In the runup to Rodney MacDonald's first budget, business lobby groups are pushing for more tax cuts.
The Canadian Federation of Independent Businesses (CFIB) has embarked on a campaign to improve the province’s "business climate" through tax reduction. The campaign’s message was echoed by three articles in the April 8 business section of The Chronicle Herald. In the articles, the CFIB, the Nova Scotia Chambers of Commerce, and business columnist Roger Taylor promote tax cuts as a means of supporting small businesses.
The campaign comes at a bit of an odd time, given that the business climate appears to be better that it has been in years. The province is experiencing a sustained period of economic growth. Business bankruptcies are at the lowest level in more than 15 years and have been steadily declining since they peaked in the mid-1990s. Jobs are being created and the provincial unemployment rate is lower than it has been in decades.
Less than a year ago, Halifax Chamber of Commerce president, Valerie Payn, in The Chronicle Herald’s Business Forum, responded to the question: "Is Nova Scotia competitive with the rest of the country?" She stated that, "If by competitive we mean from a business and financial perspective, the answer remains the same (we are competitive). We have a tax structure competitive with that of the rest of the country, and Halifax Regional Municipality’s cost-competitiveness is considered the best among mid-sized cities, according to a 2004 KPMG (an accounting firm) study."
The 2005 provincial budget already included tax cuts aimed at supporting businesses. The "small business tax threshold" was increased from $350,000 to $400,000, raising the point below which businesses are eligible for the lower, small-business tax rate. The large corporation tax rate was reduced from three per cent to 2.75 per cent and is scheduled to decrease to two per cent over the next two years. Nova Scotian taxpayers continue to receive federal income tax cuts implemented by the Martin government, and the new Harper government is planning a cut in the HST.
I suppose the initiative is not surprising, given that the Chambers of Commerce and the CFIB are business advocacy organizations – they are simply doing what they are designed to do: advocate on behalf of their members in the same way that unions and environmental organizations promote the interests of their members. The difference is that these business folks have clout with the provincial government. The Conservatives regularly make pre-budget announcements and other presentations to the Chambers of Commerce in the province. You don’t see finance ministers or the premier heading down to the union hall to present their plans for the economy.
A tax cut may be tempting for the new premier as he presents his first budget and considers a possible election. But the recent experience of the Hamm government suggests that Rodney MacDonald, and Nova Scotians, may want to be very careful before embarking on a tax cut agenda.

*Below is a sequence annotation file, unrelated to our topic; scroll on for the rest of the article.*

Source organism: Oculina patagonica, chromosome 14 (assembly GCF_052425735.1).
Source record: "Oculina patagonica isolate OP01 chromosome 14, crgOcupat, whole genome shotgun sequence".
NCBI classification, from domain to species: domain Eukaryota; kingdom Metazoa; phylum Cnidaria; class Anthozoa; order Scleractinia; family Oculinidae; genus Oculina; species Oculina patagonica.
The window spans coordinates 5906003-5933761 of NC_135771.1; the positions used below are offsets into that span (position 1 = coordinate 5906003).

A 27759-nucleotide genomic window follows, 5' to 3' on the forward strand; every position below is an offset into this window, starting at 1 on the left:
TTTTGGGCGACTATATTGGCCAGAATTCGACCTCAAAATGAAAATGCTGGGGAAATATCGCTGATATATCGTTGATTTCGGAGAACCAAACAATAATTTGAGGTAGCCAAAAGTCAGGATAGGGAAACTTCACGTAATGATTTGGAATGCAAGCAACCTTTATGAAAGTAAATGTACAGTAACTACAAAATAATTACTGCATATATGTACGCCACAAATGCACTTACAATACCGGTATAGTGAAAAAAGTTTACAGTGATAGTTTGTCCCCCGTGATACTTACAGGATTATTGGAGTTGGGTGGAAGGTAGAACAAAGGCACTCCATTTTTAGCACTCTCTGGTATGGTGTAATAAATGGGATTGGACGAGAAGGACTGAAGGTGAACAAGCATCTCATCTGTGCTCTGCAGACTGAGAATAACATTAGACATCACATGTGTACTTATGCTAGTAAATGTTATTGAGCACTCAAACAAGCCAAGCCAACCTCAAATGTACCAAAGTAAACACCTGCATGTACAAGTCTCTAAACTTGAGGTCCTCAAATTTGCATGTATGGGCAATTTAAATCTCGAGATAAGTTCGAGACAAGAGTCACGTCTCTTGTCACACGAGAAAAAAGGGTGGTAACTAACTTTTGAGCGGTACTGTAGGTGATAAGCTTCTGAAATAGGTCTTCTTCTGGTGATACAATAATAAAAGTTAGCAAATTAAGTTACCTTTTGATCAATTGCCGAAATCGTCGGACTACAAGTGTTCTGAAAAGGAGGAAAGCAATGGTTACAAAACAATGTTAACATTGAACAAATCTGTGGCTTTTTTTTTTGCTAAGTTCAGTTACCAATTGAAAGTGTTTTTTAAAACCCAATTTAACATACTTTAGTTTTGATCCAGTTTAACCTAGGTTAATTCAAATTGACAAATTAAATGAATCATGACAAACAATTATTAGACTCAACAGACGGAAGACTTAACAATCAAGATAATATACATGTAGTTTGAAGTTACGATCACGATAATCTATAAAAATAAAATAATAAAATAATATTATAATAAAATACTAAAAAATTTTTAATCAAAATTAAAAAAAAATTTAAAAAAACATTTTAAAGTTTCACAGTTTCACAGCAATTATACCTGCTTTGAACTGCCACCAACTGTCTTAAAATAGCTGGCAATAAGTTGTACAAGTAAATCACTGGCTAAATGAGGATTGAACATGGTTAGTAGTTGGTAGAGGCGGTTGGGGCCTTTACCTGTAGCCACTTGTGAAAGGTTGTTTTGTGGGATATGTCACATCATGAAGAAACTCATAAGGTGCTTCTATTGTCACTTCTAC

The Hamm government entered the last election promoting a 10 per cent income tax cut. In spite of the tax cuts and the $155 "election bribes" to taxpayers, the Hamm government was reduced to a minority. Within a year of implementing a 10 per cent income tax cut, the Hamm government reversed the cut because it was unaffordable.
And herein lies the fundamental problem that business lobby groups and all Nova Scotians need to consider: tax cuts come at a price that the province can ill afford.
In spite of the improved economic conditions, the province’s finance minister still faces two formidable challenges. For eight of the past 10 years, governments in Nova Scotia have consistently invested the least (per capita) of all provinces in programs and infrastructure to support citizens, communities and the economy. In spite of this, the province still has the second highest provincial debt in the country.
We have been putting off investments in, for example, post-secondary education, supports to low-income households, more sustainable energy production and consumption, and transportation infrastructure.
The biggest challenge for the MacDonald government is how to provide needed investments in programs and infrastructure, while managing its debt. Tax cuts decrease the government’s revenue and its ability to provide the services that support households, communities and businesses – services that make the province a desirable place to live, work and invest.
The Nova Scotia Chambers of Commerce recognizes the need for increased spending, stating that the province needs to invest significantly in road construction. At the same time, it is promoting tax cuts, which undermine the government’s ability to invest in roads.
There may be an argument for reforming taxation through a cut in a specific tax, but for the foreseeable future, any such cuts need to be balanced by a corresponding revenue increase in another area, so that the overall impact on government revenue capacity is neutral.
Given the province’s tight finances, business lobby groups need to state where the funds would come from to support the tax cuts they are proposing. Should services be cut and, if so, which? Are they advocating that we not increase investments in child care or income assistance for low-income households? Are they suggesting that programs that support the development of highways and other infrastructure be curtailed? Should less funding be allocated to support economic development programs such as NS Business Inc? Are they suggesting that the corporate tax cuts be cancelled or that user fees increase? Or, are they suggesting that the province run a deficit?
John Jacobs is director of the Nova Scotia office of the Canadian Centre for Policy Alternatives (www.policyalternatives.ca), an independent public policy research institute. A version of this article was published in the Chronicle Herald.